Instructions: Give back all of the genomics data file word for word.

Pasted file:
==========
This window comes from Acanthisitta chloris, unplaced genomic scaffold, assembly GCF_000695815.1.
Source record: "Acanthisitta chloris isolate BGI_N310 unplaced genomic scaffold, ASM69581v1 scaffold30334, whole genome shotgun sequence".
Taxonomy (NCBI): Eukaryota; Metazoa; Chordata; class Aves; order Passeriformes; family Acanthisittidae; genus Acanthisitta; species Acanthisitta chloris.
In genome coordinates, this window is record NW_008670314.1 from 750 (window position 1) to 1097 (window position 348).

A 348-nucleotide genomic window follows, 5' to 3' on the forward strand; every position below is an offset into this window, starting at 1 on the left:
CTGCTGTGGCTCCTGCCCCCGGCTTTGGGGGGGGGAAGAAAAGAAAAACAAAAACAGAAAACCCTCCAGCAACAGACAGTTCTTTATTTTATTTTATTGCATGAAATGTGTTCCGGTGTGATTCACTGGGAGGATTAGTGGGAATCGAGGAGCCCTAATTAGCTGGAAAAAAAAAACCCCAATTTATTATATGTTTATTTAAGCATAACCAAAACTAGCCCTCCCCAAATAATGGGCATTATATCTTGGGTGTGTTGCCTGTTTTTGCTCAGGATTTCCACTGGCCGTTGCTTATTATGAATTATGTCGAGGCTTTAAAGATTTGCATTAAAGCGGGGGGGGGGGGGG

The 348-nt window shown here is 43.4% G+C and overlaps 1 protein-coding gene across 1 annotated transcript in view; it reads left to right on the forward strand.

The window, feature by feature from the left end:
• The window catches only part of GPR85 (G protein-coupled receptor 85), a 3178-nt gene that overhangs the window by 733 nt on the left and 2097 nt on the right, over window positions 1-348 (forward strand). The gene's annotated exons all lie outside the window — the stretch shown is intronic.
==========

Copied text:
This window comes from Acanthisitta chloris, unplaced genomic scaffold, assembly GCF_000695815.1.
Source record: "Acanthisitta chloris isolate BGI_N310 unplaced genomic scaffold, ASM69581v1 scaffold30334, whole genome shotgun sequence".
Taxonomy (NCBI): Eukaryota; Metazoa; Chordata; class Aves; order Passeriformes; family Acanthisittidae; genus Acanthisitta; species Acanthisitta chloris.
In genome coordinates, this window is record NW_008670314.1 from 750 (window position 1) to 1097 (window position 348).

A 348-nucleotide genomic window follows, 5' to 3' on the forward strand; every position below is an offset into this window, starting at 1 on the left:
CTGCTGTGGCTCCTGCCCCCGGCTTTGGGGGGGGGAAGAAAAGAAAAACAAAAACAGAAAACCCTCCAGCAACAGACAGTTCTTTATTTTATTTTATTGCATGAAATGTGTTCCGGTGTGATTCACTGGGAGGATTAGTGGGAATCGAGGAGCCCTAATTAGCTGGAAAAAAAAAACCCCAATTTATTATATGTTTATTTAAGCATAACCAAAACTAGCCCTCCCCAAATAATGGGCATTATATCTTGGGTGTGTTGCCTGTTTTTGCTCAGGATTTCCACTGGCCGTTGCTTATTATGAATTATGTCGAGGCTTTAAAGATTTGCATTAAAGCGGGGGGGGGGGGGG

The 348-nt window shown here is 43.4% G+C and overlaps 1 protein-coding gene across 1 annotated transcript in view; it reads left to right on the forward strand.

The window, feature by feature from the left end:
• The window catches only part of GPR85 (G protein-coupled receptor 85), a 3178-nt gene that overhangs the window by 733 nt on the left and 2097 nt on the right, over window positions 1-348 (forward strand). The gene's annotated exons all lie outside the window — the stretch shown is intronic.